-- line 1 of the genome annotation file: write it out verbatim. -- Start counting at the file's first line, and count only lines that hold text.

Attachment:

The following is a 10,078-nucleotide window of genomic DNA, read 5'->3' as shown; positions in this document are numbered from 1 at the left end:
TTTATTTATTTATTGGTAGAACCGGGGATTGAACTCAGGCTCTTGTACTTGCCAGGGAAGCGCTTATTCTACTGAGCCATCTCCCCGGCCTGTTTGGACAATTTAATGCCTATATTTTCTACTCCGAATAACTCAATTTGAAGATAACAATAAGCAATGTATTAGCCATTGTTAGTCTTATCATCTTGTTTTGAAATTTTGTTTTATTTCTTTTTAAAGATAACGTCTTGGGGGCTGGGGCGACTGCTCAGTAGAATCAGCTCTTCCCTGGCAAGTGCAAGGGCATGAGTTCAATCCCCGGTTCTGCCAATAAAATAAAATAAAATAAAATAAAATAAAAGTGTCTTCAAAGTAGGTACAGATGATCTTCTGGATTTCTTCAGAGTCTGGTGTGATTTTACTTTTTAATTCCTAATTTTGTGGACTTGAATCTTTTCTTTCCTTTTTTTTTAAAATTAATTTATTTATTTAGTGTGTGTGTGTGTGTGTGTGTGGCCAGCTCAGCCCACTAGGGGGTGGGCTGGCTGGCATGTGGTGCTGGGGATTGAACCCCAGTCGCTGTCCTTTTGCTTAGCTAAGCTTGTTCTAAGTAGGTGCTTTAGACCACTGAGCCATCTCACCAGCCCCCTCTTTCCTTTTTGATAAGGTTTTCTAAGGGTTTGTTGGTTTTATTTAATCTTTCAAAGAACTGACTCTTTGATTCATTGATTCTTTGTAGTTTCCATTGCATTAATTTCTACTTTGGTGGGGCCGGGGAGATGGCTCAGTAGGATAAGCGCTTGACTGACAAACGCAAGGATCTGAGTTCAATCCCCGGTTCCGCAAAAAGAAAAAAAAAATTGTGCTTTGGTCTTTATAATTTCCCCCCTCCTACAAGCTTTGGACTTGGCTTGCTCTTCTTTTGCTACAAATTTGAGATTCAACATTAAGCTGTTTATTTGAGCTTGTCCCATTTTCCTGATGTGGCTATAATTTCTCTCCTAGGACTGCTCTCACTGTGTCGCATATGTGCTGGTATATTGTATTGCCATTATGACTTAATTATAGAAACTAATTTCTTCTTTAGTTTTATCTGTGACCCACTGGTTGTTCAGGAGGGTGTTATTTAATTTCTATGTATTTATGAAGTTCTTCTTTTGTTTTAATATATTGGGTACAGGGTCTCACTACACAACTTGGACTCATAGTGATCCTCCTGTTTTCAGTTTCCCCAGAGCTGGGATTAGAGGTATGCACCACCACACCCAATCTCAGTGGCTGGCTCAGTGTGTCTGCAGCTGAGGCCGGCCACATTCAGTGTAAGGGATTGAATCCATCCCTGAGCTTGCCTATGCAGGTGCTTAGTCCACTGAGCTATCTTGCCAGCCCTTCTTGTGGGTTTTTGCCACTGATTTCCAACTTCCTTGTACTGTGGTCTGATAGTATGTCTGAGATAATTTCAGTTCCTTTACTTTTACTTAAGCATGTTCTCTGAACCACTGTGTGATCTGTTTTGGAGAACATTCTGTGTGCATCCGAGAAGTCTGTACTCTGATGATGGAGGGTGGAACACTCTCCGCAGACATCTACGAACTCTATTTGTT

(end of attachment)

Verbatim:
The following is a 10,078-nucleotide window of genomic DNA, read 5'->3' as shown; positions in this document are numbered from 1 at the left end: